Ternary ruthenium complex hydrides can catalyze ammonia synthesis under mild condition
Ammonia is the feedstock for nitrogen fertilizers and thus vital to the sustainable development of society.
Industrial ammonia synthesis catalyzed by Fe or Ru is carried out under high temperature and high pressure with enormous CO2 emission. The development of efficient catalyst enabling ammonia synthesis under mild condition is important.
Recently, a joint research team led by Prof. CHEN Ping from the Dalian Institute of Chemical Physics (DICP) of the Chinese Academy of Sciences (CAS) and Prof. Tejs Vegge from Technical University of Denmark (DTU) has found that ternary complex hydrides of ruthenium and alkali (alkaline earth) metals (i.e., Li4RuH6 and Ba2RuH6) performed well in catalyzing ammonia synthesis under mild condition.
This study was published in Nature Catalysis on Nov. 18.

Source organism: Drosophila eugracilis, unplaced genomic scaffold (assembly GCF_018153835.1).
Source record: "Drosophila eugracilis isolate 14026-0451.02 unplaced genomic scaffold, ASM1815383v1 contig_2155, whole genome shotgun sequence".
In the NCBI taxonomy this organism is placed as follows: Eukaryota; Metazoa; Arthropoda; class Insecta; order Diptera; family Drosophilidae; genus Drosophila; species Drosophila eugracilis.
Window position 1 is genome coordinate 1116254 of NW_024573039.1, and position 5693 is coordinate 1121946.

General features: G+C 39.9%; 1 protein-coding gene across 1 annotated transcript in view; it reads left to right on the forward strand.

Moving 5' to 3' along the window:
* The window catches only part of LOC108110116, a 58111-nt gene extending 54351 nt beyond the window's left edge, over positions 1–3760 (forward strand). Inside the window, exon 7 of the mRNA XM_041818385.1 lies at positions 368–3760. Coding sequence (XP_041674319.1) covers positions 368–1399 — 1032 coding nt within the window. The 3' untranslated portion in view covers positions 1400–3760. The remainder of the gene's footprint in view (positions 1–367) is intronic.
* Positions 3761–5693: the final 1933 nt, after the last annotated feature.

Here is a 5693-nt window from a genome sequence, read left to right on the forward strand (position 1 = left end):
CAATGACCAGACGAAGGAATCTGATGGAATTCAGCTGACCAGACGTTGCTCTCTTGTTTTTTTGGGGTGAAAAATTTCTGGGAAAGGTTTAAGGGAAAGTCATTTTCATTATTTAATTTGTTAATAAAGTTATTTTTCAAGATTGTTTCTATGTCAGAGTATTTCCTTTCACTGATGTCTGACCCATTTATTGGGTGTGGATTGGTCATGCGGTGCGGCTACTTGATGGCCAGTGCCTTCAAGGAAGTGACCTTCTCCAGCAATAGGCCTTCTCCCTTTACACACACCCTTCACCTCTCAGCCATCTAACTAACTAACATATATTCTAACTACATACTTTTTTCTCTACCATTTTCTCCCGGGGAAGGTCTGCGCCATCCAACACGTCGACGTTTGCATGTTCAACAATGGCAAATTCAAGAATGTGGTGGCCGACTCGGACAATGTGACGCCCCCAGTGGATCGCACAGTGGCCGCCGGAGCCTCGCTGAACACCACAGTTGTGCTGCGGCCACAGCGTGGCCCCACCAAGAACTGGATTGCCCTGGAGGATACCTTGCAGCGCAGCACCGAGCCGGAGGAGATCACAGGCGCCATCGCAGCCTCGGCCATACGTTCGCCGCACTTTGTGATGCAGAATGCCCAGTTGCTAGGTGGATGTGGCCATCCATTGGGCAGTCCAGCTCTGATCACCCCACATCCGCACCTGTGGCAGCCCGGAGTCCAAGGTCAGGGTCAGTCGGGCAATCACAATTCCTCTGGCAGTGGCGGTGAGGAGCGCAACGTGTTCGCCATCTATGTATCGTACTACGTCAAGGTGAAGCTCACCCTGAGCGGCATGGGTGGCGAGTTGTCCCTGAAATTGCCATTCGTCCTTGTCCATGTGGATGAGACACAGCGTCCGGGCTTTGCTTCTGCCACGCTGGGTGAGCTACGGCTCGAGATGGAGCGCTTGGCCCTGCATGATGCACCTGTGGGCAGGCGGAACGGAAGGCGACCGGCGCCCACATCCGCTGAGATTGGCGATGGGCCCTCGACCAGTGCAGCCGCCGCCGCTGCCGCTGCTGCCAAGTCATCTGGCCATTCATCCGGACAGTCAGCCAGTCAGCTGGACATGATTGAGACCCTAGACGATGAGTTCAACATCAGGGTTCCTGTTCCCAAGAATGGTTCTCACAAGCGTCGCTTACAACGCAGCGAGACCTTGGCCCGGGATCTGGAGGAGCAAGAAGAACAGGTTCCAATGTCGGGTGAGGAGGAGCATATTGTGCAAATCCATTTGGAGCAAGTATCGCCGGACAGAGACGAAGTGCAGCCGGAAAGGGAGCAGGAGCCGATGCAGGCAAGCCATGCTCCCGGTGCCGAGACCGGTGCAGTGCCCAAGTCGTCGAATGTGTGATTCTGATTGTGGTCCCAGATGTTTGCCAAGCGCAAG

They found that the key to achieve efficient ammonia synthesis under mild condition lay in the unique configuration and function mechanism of the ternary complex hydride center, which was different from the conventional Ru based catalysts.
In ternary hydride catalytic system, N2 underwent a non-dissociative activation over the electron-rich [RuH6] anionic centers through the involvement of hydridic hydrogens in mediating electron and proton transfers and Li or Ba cations in stabilizing NxHy species, leading to ammonia production with superior kinetics.
Hence, the synergistic engagement of all the components of the ternary complex hydrides enabled a reaction path with a narrow energy span, and thus favored ammonia production under mild conditions.
“This work opens an avenue for the design and development of efficient catalysts to tackle the conversion of kinetically stable molecules,” said Prof. Chen.
Qianru Wang et al, Ternary ruthenium complex hydrides for ammonia synthesis via the associative mechanism, Nature Catalysis (2021). DOI: 10.1038/s41929-021-00698-8
Ternary ruthenium complex hydrides can catalyze ammonia synthesis under mild condition (2021, November 19)
retrieved 6 December 2021
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